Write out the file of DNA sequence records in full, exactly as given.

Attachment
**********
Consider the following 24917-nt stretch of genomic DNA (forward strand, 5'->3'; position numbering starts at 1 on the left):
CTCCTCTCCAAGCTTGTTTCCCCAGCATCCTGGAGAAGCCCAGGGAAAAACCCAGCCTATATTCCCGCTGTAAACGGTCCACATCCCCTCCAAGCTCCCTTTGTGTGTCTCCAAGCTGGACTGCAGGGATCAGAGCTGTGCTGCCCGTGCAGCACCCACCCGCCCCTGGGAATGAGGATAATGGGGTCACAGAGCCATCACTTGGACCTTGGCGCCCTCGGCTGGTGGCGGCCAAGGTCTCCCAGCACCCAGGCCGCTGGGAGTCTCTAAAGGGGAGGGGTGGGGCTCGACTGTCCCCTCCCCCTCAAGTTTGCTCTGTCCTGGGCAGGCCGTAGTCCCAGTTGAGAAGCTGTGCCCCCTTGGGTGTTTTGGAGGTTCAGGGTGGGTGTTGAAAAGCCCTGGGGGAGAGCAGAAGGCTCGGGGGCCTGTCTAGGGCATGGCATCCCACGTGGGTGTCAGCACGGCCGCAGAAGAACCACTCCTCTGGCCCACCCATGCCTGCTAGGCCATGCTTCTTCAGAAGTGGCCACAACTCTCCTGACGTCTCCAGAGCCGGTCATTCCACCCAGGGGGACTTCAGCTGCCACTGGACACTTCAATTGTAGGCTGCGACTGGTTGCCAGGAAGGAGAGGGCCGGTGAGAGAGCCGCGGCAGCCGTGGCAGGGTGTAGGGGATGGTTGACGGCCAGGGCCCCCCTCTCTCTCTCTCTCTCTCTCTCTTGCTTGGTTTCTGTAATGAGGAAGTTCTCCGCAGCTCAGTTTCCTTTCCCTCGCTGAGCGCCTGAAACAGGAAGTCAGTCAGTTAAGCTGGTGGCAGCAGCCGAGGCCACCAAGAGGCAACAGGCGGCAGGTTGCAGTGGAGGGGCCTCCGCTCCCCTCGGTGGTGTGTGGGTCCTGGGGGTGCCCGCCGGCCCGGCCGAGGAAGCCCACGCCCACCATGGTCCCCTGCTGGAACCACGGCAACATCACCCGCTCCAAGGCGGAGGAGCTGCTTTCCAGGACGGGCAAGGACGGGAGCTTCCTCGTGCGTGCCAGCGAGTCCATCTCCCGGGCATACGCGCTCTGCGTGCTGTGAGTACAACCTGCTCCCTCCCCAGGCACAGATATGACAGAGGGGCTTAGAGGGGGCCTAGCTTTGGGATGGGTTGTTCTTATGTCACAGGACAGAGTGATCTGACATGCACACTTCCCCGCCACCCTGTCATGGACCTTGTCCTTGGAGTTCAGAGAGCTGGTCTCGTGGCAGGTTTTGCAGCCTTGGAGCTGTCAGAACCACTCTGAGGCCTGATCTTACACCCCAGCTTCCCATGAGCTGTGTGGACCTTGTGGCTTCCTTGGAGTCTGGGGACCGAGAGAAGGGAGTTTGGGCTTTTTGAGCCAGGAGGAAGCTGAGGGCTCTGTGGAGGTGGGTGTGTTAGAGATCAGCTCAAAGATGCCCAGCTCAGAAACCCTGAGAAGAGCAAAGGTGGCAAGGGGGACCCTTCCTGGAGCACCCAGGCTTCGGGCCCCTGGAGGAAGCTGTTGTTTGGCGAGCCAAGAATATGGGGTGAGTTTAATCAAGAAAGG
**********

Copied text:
Consider the following 24917-nt stretch of genomic DNA (forward strand, 5'->3'; position numbering starts at 1 on the left):
CTCCTCTCCAAGCTTGTTTCCCCAGCATCCTGGAGAAGCCCAGGGAAAAACCCAGCCTATATTCCCGCTGTAAACGGTCCACATCCCCTCCAAGCTCCCTTTGTGTGTCTCCAAGCTGGACTGCAGGGATCAGAGCTGTGCTGCCCGTGCAGCACCCACCCGCCCCTGGGAATGAGGATAATGGGGTCACAGAGCCATCACTTGGACCTTGGCGCCCTCGGCTGGTGGCGGCCAAGGTCTCCCAGCACCCAGGCCGCTGGGAGTCTCTAAAGGGGAGGGGTGGGGCTCGACTGTCCCCTCCCCCTCAAGTTTGCTCTGTCCTGGGCAGGCCGTAGTCCCAGTTGAGAAGCTGTGCCCCCTTGGGTGTTTTGGAGGTTCAGGGTGGGTGTTGAAAAGCCCTGGGGGAGAGCAGAAGGCTCGGGGGCCTGTCTAGGGCATGGCATCCCACGTGGGTGTCAGCACGGCCGCAGAAGAACCACTCCTCTGGCCCACCCATGCCTGCTAGGCCATGCTTCTTCAGAAGTGGCCACAACTCTCCTGACGTCTCCAGAGCCGGTCATTCCACCCAGGGGGACTTCAGCTGCCACTGGACACTTCAATTGTAGGCTGCGACTGGTTGCCAGGAAGGAGAGGGCCGGTGAGAGAGCCGCGGCAGCCGTGGCAGGGTGTAGGGGATGGTTGACGGCCAGGGCCCCCCTCTCTCTCTCTCTCTCTCTCTCTTGCTTGGTTTCTGTAATGAGGAAGTTCTCCGCAGCTCAGTTTCCTTTCCCTCGCTGAGCGCCTGAAACAGGAAGTCAGTCAGTTAAGCTGGTGGCAGCAGCCGAGGCCACCAAGAGGCAACAGGCGGCAGGTTGCAGTGGAGGGGCCTCCGCTCCCCTCGGTGGTGTGTGGGTCCTGGGGGTGCCCGCCGGCCCGGCCGAGGAAGCCCACGCCCACCATGGTCCCCTGCTGGAACCACGGCAACATCACCCGCTCCAAGGCGGAGGAGCTGCTTTCCAGGACGGGCAAGGACGGGAGCTTCCTCGTGCGTGCCAGCGAGTCCATCTCCCGGGCATACGCGCTCTGCGTGCTGTGAGTACAACCTGCTCCCTCCCCAGGCACAGATATGACAGAGGGGCTTAGAGGGGGCCTAGCTTTGGGATGGGTTGTTCTTATGTCACAGGACAGAGTGATCTGACATGCACACTTCCCCGCCACCCTGTCATGGACCTTGTCCTTGGAGTTCAGAGAGCTGGTCTCGTGGCAGGTTTTGCAGCCTTGGAGCTGTCAGAACCACTCTGAGGCCTGATCTTACACCCCAGCTTCCCATGAGCTGTGTGGACCTTGTGGCTTCCTTGGAGTCTGGGGACCGAGAGAAGGGAGTTTGGGCTTTTTGAGCCAGGAGGAAGCTGAGGGCTCTGTGGAGGTGGGTGTGTTAGAGATCAGCTCAAAGATGCCCAGCTCAGAAACCCTGAGAAGAGCAAAGGTGGCAAGGGGGACCCTTCCTGGAGCACCCAGGCTTCGGGCCCCTGGAGGAAGCTGTTGTTTGGCGAGCCAAGAATATGGGGTGAGTTTAATCAAGAAAGG